It's not clear yet what the new crop of music phones will cost. Mike Walkley, a stock analyst at Piper Jaffray in Minneapolis, estimated prices of $250 to $350 initially. But as production volume increases, prices should fall over time--a common occurrence in consumer electronics.
That's what happened with camera phones. And as camera phone prices fell below $100 last year, sales surged, said Hugues de la Vergne, an analyst with market research firm Gartner Inc.
Another market research company, IDC, estimates that 40 percent of all cell phones sold globally last year had cameras -- up from 15 percent a year earlier.
If MP3 phones are to be the next big phone thing, companies such as Motorola and Nokia are counting on people like Alex Gerdow, a 20-year-old from the Chicago area. He's a big music fan and carries an MP3 player stocked with tunes.
He'd like to buy a cell phone and is keen on the idea of the combining the two gadgets. The reason is simple: Carrying one device is less of a hassle than carrying two. "It takes away clutter in your pocket," he said recently.
That's the beauty of convergence: Fewer devices stocked with more functions. Cell phone-makers figure they have a leg up in convergence because the cell phone is so ubiquitous -- more so than the camera, the portable music player or the personal digital assistant.
Cell phone-makers also covet people like Gerdow because he's part of the age bracket -- 16 to 24 -- that Moriondo refers to as "the sweet spot" for music sales. But like many in that group, he's not too keen on paying for downloaded music. His MP3 player is primarily stocked with tunes ripped from his CDs.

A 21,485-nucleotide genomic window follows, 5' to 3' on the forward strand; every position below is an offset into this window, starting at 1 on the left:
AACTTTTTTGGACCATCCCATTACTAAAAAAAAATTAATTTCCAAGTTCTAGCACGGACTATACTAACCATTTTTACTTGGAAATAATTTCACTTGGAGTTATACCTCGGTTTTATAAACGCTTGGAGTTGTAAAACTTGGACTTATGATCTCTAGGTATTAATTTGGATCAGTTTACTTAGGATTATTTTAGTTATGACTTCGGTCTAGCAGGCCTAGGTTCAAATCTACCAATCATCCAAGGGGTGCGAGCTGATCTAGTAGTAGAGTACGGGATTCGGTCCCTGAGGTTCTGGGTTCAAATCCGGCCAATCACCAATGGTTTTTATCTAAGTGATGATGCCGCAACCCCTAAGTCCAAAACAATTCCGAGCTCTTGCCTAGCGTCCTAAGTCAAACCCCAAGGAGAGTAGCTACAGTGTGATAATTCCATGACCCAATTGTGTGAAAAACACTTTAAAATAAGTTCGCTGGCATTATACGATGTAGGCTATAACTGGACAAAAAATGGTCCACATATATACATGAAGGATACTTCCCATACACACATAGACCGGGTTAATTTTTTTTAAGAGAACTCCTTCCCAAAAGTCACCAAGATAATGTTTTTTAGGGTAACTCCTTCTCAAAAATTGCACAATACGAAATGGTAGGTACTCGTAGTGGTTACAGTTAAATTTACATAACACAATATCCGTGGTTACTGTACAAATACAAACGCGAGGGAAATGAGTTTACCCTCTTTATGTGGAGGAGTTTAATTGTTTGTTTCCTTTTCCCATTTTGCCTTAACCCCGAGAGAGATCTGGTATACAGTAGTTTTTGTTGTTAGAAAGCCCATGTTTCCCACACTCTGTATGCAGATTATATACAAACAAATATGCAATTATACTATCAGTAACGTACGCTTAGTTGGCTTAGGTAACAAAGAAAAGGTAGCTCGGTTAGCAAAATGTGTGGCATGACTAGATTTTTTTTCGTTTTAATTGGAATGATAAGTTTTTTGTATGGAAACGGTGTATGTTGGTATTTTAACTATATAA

Gerdow said he's not interested in buying songs from iTunes for 99 cents a pop. And he said that if he had a cell phone, he wouldn't be interested in downloading music directly from a wireless carrier, either.
That's the sort of attitude that industry analysts say raises questions about music phones.
"One of the main barriers now is, what's in it for the carriers?" said David Linsalata, an analyst at IDC.
Carriers have a lot of clout in determining the features of phones made by the likes of Motorola. In fact, they subsidize the price of phones by tying them to contracts for wireless phone service.
On average, carriers cover $100 to $150 of the cost of a phone linked to a one-year service plan, said Albert Lin, an analyst at American Technology Research in San Francisco. Motorola's planned iTunes phone is perhaps the least appealing to wireless carriers although it will probably be most appealing to consumers, Lin said.
Meanwhile, the Nokia/Microsoft tandem will probably be the least appealing to consumers, but the most appealing to carriers. His reasoning: ITunes phone users -- if they download music at all -- would be more likely to pluck it from the Web, not from wireless carriers' networks. The Nokia phone would be vice versa, Lin wrote.
Motorola's Moriondo says carriers have plenty to gain from an iTunes phone and have shown "a significant amount of interest" in it. "It's an opportunity for carriers to get on board with the coolest, hottest brand in music."